Work in Canada
Work in Canada Without a Work Permit
Every year, thousands of skilled professionals make the move to Canada to pursue new and better opportunities to work in Canada.
Most will immigrate through economic immigration programs and systems such as the Express Entry System and its popularity seems to grow year after year. But did you know that having a certain occupation will allow you to work in Canada without a work visa?
In fact, there are over 20 jobs in Canada and multiple instances where a visa holder doesn’t require having a Canadian work permit.
Some of these occupations fall within the aviation, religious, athletic, transportation, emergency response, events, and media sectors, to name a few.
Other instances such as traveling to Canada for business for a short stay or studying in Canada also do not require a working visa.
There are also various ways to move to Canada permanently which won't require having to apply for a temporary work permit, which may be a better option for you depending on your personal circumstances.
The opportunities to live and work in Canada are endless but finding the best way to get there isn't often as simple, which is why in this article we've outlined whether or not you need a work visa as well as some of the top pathways to take if you do.
But before we take a look at some of the popular immigration routes to Canada, let's take a look at whether or not you qualify for this fast-tracked route to working in Canada without a work permit.
Temporary Jobs in Canada That Don’t Require a Work Visa
So you aren’t quite sure if you’re quite ready to immigrate to Canada quite yet or you may simply be interested in finding work in Canada without the hassle of getting a work permit for Canada. Whatever your reasons are, it makes sense to check to see if your occupation or visa status is on this list before applying for a Canadian work permit.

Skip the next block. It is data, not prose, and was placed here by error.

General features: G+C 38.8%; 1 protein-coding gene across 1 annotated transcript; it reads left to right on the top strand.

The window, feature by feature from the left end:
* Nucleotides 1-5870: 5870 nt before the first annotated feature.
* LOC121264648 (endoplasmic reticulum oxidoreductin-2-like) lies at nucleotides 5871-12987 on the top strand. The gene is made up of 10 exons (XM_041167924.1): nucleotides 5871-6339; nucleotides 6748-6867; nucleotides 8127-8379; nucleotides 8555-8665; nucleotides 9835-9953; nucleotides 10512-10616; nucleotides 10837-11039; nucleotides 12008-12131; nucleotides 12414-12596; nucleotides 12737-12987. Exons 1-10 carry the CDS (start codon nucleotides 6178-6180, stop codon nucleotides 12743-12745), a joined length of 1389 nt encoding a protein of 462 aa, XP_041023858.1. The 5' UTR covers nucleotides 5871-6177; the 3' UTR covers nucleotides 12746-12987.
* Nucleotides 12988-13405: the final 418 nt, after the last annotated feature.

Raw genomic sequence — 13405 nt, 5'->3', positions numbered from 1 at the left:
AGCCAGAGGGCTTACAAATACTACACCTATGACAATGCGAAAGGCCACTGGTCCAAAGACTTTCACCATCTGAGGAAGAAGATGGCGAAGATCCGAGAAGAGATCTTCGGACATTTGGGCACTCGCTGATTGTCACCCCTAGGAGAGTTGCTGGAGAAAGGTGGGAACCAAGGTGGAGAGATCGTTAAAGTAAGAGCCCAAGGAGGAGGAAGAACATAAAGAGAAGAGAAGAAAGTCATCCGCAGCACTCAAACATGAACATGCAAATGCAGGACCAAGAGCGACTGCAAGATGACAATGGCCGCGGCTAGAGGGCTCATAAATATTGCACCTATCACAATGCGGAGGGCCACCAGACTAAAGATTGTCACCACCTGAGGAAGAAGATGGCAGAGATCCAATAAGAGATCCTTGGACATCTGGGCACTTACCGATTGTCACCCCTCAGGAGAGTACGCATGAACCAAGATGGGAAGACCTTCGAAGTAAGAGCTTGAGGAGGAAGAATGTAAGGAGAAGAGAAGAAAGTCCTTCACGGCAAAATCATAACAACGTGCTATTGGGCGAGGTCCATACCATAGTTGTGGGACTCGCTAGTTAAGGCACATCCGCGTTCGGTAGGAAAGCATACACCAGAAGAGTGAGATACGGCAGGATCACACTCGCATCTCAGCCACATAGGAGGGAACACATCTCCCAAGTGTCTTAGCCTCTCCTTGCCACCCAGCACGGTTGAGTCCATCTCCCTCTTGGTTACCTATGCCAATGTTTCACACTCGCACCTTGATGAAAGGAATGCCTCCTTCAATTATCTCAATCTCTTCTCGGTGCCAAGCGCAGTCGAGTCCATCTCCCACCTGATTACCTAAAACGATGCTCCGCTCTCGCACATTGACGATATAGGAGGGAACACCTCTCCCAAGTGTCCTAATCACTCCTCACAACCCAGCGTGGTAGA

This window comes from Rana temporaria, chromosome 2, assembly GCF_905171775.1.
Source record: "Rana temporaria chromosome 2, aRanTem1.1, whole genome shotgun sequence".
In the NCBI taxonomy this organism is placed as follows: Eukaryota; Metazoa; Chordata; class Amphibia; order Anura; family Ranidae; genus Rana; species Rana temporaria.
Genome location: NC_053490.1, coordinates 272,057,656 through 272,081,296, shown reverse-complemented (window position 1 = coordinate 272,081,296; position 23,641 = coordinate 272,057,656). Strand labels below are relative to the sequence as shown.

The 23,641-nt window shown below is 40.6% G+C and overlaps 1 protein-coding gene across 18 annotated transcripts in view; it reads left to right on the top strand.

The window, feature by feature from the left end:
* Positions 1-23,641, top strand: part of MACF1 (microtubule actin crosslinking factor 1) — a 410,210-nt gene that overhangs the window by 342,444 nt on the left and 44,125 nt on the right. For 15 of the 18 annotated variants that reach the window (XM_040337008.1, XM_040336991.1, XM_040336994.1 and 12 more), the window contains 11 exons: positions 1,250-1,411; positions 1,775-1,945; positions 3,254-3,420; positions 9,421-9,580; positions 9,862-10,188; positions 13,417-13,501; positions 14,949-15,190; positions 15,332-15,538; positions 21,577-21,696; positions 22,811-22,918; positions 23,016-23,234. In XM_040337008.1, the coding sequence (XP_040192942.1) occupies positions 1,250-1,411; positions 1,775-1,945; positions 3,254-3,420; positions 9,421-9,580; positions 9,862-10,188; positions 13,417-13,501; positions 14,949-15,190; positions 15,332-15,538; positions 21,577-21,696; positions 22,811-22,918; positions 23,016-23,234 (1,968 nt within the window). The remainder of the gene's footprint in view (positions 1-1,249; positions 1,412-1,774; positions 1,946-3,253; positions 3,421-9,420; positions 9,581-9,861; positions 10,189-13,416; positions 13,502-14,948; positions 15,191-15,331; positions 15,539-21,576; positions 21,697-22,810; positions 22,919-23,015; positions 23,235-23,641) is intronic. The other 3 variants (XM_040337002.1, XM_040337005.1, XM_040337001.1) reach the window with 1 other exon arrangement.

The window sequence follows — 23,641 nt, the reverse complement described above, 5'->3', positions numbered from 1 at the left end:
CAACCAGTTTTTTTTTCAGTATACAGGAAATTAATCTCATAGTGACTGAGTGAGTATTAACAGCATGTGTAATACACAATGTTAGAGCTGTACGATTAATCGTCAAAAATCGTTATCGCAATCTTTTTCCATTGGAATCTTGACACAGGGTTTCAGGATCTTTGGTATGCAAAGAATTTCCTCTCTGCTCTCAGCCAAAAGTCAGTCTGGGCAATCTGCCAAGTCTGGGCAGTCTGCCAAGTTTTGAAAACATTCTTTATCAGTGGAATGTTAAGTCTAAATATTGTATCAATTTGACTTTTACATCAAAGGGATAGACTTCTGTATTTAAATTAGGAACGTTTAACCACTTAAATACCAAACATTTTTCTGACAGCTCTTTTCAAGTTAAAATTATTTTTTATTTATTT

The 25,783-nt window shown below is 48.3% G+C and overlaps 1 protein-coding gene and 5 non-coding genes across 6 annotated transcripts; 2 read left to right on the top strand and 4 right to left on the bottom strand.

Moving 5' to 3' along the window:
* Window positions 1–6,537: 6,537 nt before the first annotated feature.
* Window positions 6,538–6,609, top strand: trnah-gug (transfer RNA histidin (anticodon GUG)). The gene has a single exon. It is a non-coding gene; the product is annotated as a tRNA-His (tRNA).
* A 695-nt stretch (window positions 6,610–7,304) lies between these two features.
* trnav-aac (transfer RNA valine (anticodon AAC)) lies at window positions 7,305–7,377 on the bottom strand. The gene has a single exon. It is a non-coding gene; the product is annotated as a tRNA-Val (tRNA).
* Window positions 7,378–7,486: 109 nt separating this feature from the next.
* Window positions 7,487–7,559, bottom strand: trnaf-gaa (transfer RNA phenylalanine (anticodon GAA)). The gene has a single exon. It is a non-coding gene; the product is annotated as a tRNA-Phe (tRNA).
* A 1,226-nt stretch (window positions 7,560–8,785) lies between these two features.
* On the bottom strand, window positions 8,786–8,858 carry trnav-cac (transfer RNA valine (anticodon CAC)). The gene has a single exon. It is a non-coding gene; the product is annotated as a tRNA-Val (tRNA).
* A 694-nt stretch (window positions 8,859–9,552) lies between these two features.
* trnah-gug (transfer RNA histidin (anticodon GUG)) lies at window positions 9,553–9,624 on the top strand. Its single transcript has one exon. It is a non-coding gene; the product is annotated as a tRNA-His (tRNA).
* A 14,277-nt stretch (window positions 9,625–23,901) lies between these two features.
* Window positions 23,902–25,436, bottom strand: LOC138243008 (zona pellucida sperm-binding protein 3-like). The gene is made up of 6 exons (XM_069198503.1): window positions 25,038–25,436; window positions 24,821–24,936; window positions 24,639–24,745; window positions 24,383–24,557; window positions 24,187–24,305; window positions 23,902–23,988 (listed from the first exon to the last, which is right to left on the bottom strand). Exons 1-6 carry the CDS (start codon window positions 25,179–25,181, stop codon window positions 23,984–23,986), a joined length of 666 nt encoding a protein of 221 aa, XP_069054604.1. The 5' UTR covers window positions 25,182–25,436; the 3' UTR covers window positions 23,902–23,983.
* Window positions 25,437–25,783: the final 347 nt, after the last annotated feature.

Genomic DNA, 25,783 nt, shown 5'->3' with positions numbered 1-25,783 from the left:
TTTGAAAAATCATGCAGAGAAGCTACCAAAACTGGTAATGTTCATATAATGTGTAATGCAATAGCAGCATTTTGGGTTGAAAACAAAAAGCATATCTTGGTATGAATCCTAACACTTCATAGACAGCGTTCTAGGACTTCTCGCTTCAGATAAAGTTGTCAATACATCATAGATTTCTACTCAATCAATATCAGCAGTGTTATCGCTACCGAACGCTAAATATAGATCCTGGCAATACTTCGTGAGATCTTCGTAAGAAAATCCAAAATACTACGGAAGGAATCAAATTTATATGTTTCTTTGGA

Below are some of the types of jobs in Canada that don’t require a work permit:
|Occupations that Don’t Need a Work Permit|
|Athlete or coach||A foreign athlete, coach, or member of a foreign team competing in Canada|
|Aviation accident or incident investigator||An accredited agent or adviser working on an aviation accident or incident investigation being done under the|
|Business Visitor||A business professional coming to Canada to do business activities (will not be part of the Canadian labour market)|
|Civil aviation inspector||Check the flight operations or cabin safety of commercial airlines during international flights|
|Clergy||Assisting your congregations to reach spiritual goals|
|Convention Organizer||Organize or run international meetings or conventions.|
|Crew Member||Truck driver, bus driver, or shipping or airline worker who:|
|Emergency service provider||Coming to Canada to help out in an emergency, preserve life or property. Emergencies include natural disasters, such as floods or earthquakes, or industrial accidents that threaten the environment|
|Examiner and evaluator||A professor or academic expert who evaluates or supervises academic projects, research proposals, or university theses. You may work for Canadian research groups or schools|
|Expert witness or investigator||Coming to Canada to give evidence before a regulatory body, tribunal, or court of law|
|A family member of a foreign representative||If you:
|Foreign Government officer or representative||
|Health care student||
|Judge, referee or similar official||An official at an international amateur competition who will judge or be an official for an artistic or cultural event, such as:|
|Military personnel||a member of an armed force of another country. You have movement orders stating that you’re entering Canada under the terms of the Visiting Forces Act|
|News reporter or film and media crew|
|Producer or staff member working on advertisement||Working on a foreign-financed commercial/advertising shoot for television, magazines, or other media and you’re:|
|Public speaker||A guest speaker, commercial speaker, or seminar leader who is speaking at specific events, provided the event is no longer than five days|